Avon Church Demolished; Another One Scheduled to Close


coaster-news-200-newBy PETE WALTON

The former Taylor Memorial Baptist Church on Sylvania Avenue in Avon has been demolished by the borough.
Mayor John B. Magrini said at this week’s meeting of the Board of Commissioners that he hoped the property could be ready for sale in September or soon thereafter. Borough Administrator Timothy M. Gallagher said that with the completion of the demolition, subdivision of the property can take place.
The church was built in 1886 and initially called the First Baptist Church. After dwindling attendance in recent years, the church tried to find a buyer before conveying the property to the borough. The land is being divided into two standard sized lots, one with an existing home and another where a new building can be constructed.
The mayor said that he recently attended the last service at the Avon United Methodist Church on Garfield Avenue. That church is scheduled to close in September.
Magrini asked Gallagher to place on the agenda for the Sept. 12 meeting a proposal to update the policy regarding boat slips at the municipal marina. Only one of the available slips is being leased in this first season of operation. Commissioner Frank Gorman, who was not present at this week’s meeting, compiled a list of suggested changes. The mayor said that consideration of Gorman’s list should be accelerated so that more slips might be leased for next season. Gallagher said his office has already received inquiries about next year’s leases.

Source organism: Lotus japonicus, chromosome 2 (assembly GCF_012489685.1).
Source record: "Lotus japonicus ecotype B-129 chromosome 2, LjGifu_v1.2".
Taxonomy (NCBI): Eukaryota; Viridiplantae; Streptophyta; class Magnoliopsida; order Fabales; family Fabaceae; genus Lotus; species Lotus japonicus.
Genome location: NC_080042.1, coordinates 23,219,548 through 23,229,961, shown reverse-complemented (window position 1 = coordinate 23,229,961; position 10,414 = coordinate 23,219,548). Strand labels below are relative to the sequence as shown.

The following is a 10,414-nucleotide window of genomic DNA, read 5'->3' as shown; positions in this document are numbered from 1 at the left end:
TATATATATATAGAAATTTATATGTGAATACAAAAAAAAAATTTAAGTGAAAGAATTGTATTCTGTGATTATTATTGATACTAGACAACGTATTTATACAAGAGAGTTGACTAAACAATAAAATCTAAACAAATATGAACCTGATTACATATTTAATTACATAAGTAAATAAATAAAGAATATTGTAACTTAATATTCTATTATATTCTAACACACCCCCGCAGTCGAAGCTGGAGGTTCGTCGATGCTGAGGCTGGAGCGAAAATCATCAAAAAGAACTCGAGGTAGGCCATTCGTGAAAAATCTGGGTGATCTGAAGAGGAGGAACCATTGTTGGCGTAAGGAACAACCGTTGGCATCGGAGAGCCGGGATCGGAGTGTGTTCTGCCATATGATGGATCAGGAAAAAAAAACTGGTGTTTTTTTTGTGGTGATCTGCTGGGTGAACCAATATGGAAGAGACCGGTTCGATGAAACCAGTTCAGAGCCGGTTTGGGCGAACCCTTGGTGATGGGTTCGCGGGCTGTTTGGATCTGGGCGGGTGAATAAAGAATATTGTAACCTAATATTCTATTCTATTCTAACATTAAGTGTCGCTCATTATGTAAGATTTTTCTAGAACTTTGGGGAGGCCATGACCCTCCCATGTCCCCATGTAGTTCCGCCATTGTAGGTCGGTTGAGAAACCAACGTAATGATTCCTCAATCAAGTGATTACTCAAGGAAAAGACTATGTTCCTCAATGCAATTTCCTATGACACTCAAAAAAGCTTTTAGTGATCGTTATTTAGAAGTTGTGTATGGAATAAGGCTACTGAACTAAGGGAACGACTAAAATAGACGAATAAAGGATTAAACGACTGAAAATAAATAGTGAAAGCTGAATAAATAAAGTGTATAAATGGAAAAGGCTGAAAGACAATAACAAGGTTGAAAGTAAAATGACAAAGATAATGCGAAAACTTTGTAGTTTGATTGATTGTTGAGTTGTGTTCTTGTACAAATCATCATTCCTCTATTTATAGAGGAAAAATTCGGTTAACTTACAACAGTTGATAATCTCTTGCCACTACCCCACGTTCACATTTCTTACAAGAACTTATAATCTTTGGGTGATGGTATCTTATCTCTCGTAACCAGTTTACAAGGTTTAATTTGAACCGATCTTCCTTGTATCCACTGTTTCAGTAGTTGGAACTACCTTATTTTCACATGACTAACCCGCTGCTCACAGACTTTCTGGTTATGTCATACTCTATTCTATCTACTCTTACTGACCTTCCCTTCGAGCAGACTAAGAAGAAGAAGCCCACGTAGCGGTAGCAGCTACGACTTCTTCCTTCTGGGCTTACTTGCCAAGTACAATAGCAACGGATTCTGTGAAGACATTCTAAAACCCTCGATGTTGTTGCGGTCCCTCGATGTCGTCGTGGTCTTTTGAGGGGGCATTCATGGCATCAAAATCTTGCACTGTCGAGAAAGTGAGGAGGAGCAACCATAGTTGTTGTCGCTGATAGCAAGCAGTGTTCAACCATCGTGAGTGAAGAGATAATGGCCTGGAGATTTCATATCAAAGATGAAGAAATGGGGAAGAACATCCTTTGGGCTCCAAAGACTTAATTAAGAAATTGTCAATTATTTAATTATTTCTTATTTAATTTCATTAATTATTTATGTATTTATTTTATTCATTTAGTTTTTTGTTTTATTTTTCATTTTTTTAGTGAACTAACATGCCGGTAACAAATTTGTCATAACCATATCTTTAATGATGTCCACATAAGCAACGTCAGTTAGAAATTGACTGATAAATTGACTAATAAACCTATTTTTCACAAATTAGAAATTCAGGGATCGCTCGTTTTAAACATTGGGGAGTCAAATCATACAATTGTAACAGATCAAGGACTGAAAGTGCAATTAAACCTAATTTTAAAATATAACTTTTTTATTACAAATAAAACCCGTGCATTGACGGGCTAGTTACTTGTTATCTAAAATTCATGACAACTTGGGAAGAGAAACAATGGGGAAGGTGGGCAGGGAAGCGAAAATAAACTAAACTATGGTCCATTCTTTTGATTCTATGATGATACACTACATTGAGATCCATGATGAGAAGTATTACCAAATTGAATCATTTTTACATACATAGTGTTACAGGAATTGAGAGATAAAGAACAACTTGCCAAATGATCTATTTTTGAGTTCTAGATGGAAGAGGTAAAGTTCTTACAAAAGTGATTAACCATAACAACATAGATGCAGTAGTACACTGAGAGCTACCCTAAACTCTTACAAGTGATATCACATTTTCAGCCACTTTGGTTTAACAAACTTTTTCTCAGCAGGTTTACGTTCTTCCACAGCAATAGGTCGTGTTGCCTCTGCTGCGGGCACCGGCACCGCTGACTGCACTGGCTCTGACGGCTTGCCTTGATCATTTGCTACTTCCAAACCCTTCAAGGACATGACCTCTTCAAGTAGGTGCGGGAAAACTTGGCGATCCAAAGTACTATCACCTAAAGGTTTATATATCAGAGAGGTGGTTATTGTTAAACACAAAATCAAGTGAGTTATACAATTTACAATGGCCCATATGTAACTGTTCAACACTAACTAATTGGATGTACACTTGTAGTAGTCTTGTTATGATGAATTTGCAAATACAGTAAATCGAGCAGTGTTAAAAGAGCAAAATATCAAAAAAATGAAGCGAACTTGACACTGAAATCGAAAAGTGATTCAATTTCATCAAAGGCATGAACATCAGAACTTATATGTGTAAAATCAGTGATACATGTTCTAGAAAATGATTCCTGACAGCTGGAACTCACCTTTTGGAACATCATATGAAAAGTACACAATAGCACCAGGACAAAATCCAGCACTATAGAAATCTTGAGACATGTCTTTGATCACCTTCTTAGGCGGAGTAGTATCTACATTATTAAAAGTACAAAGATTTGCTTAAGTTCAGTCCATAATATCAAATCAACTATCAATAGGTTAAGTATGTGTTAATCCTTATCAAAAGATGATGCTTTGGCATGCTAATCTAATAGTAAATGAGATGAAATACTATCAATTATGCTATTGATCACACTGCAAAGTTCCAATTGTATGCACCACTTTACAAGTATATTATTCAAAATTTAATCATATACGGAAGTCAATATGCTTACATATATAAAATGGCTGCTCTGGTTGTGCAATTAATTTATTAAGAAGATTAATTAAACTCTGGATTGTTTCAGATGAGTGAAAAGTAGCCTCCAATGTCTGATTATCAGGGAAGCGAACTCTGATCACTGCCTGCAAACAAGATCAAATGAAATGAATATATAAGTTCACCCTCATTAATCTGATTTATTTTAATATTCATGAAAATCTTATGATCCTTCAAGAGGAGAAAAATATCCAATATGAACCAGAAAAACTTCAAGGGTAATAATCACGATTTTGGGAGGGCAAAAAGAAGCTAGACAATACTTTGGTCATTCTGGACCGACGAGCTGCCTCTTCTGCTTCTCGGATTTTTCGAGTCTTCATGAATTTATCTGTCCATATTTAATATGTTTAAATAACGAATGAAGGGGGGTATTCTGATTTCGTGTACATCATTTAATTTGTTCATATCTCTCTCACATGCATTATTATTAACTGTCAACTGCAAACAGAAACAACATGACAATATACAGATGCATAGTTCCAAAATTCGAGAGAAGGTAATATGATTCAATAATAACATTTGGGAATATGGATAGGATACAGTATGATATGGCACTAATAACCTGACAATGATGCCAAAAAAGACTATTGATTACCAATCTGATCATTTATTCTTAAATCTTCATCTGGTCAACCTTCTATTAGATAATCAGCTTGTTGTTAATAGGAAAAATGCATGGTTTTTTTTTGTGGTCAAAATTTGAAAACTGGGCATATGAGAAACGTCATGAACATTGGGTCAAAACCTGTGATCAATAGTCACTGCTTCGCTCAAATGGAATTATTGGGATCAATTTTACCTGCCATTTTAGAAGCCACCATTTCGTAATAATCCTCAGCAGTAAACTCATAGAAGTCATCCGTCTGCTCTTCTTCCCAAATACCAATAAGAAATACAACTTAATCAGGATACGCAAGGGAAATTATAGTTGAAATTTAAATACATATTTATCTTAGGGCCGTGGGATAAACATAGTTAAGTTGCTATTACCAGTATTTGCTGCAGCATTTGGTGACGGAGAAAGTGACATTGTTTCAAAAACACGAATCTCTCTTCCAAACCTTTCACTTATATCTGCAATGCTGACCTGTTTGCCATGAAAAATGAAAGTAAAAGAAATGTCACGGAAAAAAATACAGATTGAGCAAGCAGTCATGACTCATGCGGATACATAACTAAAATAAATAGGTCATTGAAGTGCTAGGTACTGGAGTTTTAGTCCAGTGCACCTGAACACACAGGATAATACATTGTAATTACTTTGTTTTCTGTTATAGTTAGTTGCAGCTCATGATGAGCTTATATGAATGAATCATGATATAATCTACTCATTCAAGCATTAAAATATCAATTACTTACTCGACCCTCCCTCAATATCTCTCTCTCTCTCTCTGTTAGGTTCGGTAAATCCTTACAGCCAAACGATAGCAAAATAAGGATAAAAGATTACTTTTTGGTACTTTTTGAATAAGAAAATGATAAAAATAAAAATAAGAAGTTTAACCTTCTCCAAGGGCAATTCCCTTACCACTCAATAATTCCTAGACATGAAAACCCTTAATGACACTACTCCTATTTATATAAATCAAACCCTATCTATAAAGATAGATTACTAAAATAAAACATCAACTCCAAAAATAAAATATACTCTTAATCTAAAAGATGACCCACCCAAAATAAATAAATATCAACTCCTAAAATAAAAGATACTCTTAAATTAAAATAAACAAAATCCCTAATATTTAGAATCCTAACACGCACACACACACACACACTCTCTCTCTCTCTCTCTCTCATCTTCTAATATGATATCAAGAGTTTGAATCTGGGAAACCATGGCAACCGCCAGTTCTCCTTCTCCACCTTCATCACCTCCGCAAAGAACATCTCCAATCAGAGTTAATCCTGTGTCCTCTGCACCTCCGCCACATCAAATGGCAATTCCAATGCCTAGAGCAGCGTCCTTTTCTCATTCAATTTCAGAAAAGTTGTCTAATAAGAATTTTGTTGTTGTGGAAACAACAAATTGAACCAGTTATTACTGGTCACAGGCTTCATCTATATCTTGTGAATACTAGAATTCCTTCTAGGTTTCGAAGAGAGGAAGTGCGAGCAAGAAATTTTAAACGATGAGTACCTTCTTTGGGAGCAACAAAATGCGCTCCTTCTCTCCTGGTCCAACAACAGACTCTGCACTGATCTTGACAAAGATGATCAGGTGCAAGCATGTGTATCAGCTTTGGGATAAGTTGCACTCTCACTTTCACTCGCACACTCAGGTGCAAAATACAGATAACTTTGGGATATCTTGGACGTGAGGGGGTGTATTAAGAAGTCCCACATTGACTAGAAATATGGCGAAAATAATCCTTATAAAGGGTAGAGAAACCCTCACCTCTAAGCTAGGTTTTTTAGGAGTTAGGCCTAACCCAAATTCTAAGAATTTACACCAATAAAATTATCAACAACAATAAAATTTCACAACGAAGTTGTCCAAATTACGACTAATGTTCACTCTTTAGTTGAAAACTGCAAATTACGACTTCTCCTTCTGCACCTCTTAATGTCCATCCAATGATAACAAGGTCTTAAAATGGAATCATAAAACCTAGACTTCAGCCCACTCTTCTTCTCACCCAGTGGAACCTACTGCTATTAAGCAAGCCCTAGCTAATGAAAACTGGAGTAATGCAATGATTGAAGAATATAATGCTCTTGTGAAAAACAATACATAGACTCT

Borough Engineer Charles Rooney told the commissioners that discussions should begin with state and county officials about the condition of the bulkhead along the oceanfront. Rooney said that some of the steel portions of the 1800-foot bulkhead have deteriorated. He said a determination should be made as to how much longer the bulkhead can be utilized. If there is more life left in the steel, cosmetic improvements could be considered as an interim measure.
The Avon Historical Society presented a plaque to Phil Renna, owner of the Norwood Inn on Second Avenue. The solid bronze plaque will be mounted on the building, which was originally built in 1888 by New York physician Albert Turner as the Marlborough Hotel. Dr. Turner advertised it as a health resort and spa.

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